In 2008, it Takes an Eco Village to Rock Proper

File this one under “who knew?”: The (rainforest-saving) Sting of The (Live Earth-performing) Police has been named a dirtier person for the planet than the often-publicly-polluted Pete Dougherty of Babyshambles. Although the folks responsible for this claim, Britain's NME (New Music Express), might not be fair in comparing apples to junkies. NME recently published a list rating musicians' carbon footprints, using the website, and musical acts were assigned ratings from 1, being good, to 10, being “as good for the Earth as an oil spill.” Radiohead fared the best in this contest, with a rating of 2. Thom Yorke of Radiohead has made a concerted effort to reduce their footprint after the band realized their Hail to the Thief tour required a carbon offset of 50,000 trees. So how did the Police come out looking so bad, with a ranking of 7? John Buckley from explains: Whereas bands who earned lower ratings in this list tend to play smaller venues that attract more local audiences, “At the Live Earth concert in New Jersey where The Police played, the biggest contribution to carbon emissions wasn't from the concert itself, it was the fans. The Police played lots of big stadiums - they need to be careful over where they play, and make sure it's near public transport.”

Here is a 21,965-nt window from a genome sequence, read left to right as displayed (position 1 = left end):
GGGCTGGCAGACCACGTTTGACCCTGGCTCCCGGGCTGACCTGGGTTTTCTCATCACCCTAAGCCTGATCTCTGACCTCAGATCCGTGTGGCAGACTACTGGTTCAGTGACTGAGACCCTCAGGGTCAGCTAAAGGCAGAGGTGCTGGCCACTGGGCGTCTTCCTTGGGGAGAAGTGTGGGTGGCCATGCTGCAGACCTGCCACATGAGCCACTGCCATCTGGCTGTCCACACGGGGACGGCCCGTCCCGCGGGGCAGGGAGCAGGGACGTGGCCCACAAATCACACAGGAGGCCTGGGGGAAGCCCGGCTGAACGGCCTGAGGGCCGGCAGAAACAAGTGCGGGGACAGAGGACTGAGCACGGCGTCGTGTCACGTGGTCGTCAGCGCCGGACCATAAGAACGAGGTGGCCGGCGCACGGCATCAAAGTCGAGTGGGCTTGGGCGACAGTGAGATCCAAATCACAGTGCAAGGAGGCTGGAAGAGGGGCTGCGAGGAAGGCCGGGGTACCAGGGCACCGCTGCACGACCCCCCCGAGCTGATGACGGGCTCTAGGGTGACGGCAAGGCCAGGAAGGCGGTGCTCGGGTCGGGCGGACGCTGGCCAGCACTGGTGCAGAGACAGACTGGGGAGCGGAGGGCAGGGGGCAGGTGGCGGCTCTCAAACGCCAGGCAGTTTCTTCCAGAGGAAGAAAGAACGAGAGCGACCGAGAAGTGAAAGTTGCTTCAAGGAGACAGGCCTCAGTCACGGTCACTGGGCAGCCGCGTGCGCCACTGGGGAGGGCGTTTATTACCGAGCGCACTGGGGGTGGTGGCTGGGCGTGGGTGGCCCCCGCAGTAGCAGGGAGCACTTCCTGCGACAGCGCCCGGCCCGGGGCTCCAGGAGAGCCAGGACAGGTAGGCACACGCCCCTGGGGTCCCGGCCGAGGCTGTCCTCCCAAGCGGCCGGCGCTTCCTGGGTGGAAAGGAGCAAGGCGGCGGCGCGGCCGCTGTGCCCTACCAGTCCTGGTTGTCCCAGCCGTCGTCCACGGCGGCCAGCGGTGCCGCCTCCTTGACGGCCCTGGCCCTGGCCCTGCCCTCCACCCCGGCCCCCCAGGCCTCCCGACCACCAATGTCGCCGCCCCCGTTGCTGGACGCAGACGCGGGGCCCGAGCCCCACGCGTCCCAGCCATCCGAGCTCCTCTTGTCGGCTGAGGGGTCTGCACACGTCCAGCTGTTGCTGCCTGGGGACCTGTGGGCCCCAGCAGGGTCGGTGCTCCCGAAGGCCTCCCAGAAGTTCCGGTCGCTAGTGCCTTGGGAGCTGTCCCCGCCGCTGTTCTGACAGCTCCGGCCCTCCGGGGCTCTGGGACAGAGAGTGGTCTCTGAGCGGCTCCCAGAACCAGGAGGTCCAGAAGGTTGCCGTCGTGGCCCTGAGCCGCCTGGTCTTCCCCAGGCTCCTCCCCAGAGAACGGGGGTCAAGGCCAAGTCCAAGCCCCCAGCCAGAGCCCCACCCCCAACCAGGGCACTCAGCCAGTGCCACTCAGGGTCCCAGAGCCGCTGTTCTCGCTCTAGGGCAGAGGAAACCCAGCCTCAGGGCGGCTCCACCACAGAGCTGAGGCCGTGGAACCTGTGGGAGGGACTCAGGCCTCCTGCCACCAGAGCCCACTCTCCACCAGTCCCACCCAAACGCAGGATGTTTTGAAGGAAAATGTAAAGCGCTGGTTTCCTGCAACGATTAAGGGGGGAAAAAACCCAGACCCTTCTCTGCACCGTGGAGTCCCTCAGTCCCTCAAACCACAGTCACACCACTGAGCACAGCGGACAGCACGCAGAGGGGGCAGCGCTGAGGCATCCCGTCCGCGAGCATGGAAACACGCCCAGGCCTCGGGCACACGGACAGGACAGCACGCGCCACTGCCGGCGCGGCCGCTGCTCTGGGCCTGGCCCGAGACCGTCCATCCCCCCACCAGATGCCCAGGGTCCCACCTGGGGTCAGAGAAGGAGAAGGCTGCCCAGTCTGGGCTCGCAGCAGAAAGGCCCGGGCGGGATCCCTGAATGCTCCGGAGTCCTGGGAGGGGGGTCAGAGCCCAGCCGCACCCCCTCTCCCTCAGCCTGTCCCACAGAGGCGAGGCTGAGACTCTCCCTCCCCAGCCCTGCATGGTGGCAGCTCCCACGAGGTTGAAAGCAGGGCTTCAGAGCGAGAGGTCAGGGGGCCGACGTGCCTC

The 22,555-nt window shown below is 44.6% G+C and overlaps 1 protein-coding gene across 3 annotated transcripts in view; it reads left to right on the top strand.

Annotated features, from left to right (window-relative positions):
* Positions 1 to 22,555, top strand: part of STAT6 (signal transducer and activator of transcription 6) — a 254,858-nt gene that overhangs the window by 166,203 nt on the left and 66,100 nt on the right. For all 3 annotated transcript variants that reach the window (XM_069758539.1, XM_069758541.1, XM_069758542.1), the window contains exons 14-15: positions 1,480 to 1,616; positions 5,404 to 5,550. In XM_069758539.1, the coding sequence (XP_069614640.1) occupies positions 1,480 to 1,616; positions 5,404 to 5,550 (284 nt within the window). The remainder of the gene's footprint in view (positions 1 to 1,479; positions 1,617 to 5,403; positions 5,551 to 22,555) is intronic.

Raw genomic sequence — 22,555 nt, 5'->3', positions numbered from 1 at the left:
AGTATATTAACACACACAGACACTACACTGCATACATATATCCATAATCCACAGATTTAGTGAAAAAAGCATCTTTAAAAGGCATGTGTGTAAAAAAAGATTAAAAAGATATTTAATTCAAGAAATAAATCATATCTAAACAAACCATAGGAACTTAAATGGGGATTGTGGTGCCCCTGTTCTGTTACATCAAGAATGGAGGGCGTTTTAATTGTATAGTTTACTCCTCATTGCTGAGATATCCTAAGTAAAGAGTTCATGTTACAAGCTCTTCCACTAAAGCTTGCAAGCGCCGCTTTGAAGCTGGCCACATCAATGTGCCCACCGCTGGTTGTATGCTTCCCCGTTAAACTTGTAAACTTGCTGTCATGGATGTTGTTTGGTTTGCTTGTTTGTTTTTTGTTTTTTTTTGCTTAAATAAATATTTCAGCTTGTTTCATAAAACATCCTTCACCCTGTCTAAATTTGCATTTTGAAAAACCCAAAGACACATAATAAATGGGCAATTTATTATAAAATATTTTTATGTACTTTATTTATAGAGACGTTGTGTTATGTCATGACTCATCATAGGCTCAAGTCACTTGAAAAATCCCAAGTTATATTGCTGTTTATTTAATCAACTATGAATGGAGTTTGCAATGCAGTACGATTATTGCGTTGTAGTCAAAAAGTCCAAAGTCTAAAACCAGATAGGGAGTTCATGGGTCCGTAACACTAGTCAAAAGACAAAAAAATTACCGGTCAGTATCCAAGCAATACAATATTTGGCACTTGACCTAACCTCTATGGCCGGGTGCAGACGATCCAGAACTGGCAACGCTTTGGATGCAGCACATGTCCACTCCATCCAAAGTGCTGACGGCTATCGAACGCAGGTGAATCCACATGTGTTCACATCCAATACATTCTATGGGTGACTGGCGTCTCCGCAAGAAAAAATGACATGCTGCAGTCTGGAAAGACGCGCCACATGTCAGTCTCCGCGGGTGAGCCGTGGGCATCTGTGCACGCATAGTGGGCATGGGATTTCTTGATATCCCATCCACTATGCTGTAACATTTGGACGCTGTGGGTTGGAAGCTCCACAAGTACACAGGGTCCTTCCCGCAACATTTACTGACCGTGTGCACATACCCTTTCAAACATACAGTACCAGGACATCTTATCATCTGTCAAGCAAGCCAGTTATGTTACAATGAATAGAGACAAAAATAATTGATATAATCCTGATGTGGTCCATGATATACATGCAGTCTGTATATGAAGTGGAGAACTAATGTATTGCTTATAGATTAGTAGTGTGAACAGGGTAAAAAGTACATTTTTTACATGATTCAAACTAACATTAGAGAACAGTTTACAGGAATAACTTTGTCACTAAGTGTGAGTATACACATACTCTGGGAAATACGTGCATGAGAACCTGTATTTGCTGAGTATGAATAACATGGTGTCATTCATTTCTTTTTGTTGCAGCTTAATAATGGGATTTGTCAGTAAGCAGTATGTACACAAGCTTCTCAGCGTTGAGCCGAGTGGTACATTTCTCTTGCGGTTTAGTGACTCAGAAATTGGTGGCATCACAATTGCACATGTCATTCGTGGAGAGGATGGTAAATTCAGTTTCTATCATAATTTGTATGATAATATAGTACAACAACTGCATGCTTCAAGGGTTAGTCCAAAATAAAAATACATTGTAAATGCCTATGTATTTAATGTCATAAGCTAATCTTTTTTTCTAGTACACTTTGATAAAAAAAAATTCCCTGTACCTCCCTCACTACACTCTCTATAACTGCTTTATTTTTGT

This system seems a bit unfair, blaming the bands for how their fans arrived at their concerts, but the issue gives musicians and fans more food for thought when considering their future rocking choices. Good thing for all those earth-friendly music tours, which in these colder months have slowed down a bit. However, it has just been announced that the Honda Civic Tour will kick off in San Francisco in April with headliners Panic at the Disco, pimping out their customized Panic-autographed Civic Hybrid at each of the tour's stops, which will be given away to one lucky concert-goer. (Last year the headliners were the eco-friendly, Live Earth-performing teen dreams Fall Out Boy.) As with previous years, the tour will feature an eco village with carbon offsets, outreach, and green contests, as provided by the nonprofit organization Reverb. Another participant in the tour is Global Inheritance, which enables concert-goers to charge their cell phones using bikes. What will they think of next?

Always with the scoop, NME also just announced that Panic at the Disco has removed the “!” that previously followed the “Panic”, which if you ask us doesn't make the name much less wack. But even though all the good band names have apparently been used up, we're glad to see that some of these kids today are all right.